Let’s look at the way you should really accept an apology:

• Put yourself in someone else’s shoes. You may discover that the person who made the mistake has been saddled with the work of two other people who were laid off. She has been struggling to keep up with the workload, and has little support from the manager. You come to understand that if you were in the same position, you might forget a thing or two.
• Fix the problem, not the blame. In evaluating what happened, you see that you could have double-checked the information and found the error before presenting the report to the boss. You decide that you need to build in some extra time to verify information, and give others a chance to weigh in to make sure no errors slip past you.
• See the outcome as good and bad. Yes, you got in trouble with the boss because of the error. That’s bad. On the other hand, you see that you need to be more diligent in double-checking information, that your process needs to be tweaked and improved. Such attention to quality will be a good work habit to develop and will positively impact your performance. That’s good.

The next time someone offers you an apology at work, stop for a minute and think about what’s really the best way to handle it. Instead of focusing on the “I’m right and you’re wrong” mentality, remember that no one is perfect. You have – and will – make mistakes in the future, and so will everyone else. It’s the ability to truly accept an apology and move on that will determine your future successes.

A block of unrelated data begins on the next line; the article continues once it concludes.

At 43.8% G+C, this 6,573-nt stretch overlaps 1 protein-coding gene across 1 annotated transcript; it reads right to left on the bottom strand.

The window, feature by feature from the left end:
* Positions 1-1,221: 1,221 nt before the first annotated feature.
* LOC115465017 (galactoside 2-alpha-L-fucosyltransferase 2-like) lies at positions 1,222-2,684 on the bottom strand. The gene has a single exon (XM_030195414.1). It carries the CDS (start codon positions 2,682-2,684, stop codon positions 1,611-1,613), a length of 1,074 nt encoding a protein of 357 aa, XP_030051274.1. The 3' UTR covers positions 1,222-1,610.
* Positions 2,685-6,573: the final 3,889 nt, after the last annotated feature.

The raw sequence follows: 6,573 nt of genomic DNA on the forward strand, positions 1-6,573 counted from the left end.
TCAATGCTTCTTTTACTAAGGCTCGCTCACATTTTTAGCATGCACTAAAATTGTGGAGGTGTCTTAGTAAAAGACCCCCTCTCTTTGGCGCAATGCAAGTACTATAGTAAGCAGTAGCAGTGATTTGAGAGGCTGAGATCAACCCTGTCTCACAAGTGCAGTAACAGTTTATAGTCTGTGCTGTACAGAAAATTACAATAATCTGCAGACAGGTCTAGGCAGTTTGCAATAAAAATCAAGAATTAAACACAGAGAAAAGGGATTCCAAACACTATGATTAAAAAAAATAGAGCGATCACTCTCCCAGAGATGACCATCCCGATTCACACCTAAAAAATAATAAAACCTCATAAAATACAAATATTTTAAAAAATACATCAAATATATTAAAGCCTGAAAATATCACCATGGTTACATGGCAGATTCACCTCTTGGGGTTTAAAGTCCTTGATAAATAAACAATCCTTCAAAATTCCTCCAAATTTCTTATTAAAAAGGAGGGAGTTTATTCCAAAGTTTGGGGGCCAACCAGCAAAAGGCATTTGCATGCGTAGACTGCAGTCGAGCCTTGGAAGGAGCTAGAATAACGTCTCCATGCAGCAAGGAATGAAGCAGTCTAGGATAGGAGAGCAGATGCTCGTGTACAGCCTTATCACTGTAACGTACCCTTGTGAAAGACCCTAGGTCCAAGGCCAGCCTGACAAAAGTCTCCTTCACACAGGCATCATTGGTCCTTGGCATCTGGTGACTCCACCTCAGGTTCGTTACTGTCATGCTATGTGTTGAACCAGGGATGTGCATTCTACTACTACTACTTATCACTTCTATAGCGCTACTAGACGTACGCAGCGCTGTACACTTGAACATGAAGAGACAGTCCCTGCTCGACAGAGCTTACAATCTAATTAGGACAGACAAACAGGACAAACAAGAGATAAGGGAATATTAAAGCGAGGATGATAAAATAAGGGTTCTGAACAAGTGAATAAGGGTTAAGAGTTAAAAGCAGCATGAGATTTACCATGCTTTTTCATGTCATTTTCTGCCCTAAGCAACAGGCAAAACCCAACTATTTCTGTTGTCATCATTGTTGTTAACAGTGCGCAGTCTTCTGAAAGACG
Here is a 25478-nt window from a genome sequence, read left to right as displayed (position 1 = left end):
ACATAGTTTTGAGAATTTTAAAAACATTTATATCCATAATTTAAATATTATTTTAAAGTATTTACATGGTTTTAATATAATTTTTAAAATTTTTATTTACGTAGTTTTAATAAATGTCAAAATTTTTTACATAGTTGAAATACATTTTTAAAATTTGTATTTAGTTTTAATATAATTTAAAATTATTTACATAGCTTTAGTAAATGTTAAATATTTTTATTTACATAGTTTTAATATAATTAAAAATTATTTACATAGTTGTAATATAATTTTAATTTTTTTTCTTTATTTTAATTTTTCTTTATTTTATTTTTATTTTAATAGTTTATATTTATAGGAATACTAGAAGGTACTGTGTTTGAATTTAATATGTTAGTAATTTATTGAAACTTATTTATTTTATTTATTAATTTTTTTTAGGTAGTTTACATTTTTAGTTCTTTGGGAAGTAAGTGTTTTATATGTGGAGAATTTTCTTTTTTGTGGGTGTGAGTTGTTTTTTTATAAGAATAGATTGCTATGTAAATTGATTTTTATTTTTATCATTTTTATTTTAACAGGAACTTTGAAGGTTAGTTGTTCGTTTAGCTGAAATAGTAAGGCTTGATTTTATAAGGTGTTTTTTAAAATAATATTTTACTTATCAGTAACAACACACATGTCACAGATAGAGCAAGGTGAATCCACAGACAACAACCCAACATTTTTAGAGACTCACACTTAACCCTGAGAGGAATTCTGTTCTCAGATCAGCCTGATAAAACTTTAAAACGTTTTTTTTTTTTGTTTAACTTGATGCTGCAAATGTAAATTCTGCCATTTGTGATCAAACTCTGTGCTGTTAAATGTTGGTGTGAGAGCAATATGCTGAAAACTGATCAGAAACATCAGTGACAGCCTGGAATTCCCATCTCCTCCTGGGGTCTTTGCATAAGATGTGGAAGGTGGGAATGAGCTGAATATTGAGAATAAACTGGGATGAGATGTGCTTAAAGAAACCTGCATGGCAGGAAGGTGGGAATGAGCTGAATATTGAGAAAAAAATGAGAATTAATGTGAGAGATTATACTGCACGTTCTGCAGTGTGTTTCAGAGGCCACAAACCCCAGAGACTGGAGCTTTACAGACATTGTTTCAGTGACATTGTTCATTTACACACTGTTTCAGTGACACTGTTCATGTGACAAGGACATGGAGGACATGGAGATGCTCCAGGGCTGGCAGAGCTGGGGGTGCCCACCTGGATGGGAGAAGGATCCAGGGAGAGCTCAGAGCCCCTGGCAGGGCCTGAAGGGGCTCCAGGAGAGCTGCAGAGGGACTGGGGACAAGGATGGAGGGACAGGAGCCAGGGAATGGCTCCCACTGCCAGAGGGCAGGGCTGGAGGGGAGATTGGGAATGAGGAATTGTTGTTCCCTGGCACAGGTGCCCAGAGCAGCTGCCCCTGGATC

Have you ever had difficulty accepting – and moving on – after someone offered an apology? What’s the best way to get past your hurt or anger?


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Unknown said...

I really did love every bit of this article. To me, it is relevant at work and at home. It used to be hard for me to do what you described. But then, once you realize how many mistakes you've made, it gets easier.

Great read!

Anita said...

It's like anything else. It get easier with practice! Seriously, it's hard for us to open ourselves up to criticism from others and from ourselves. But once we see it can be a growing experience, I think we can start getting past it faster and learning from it.
Welcome to my blog -- hope you will stop by often.

Anonymous said...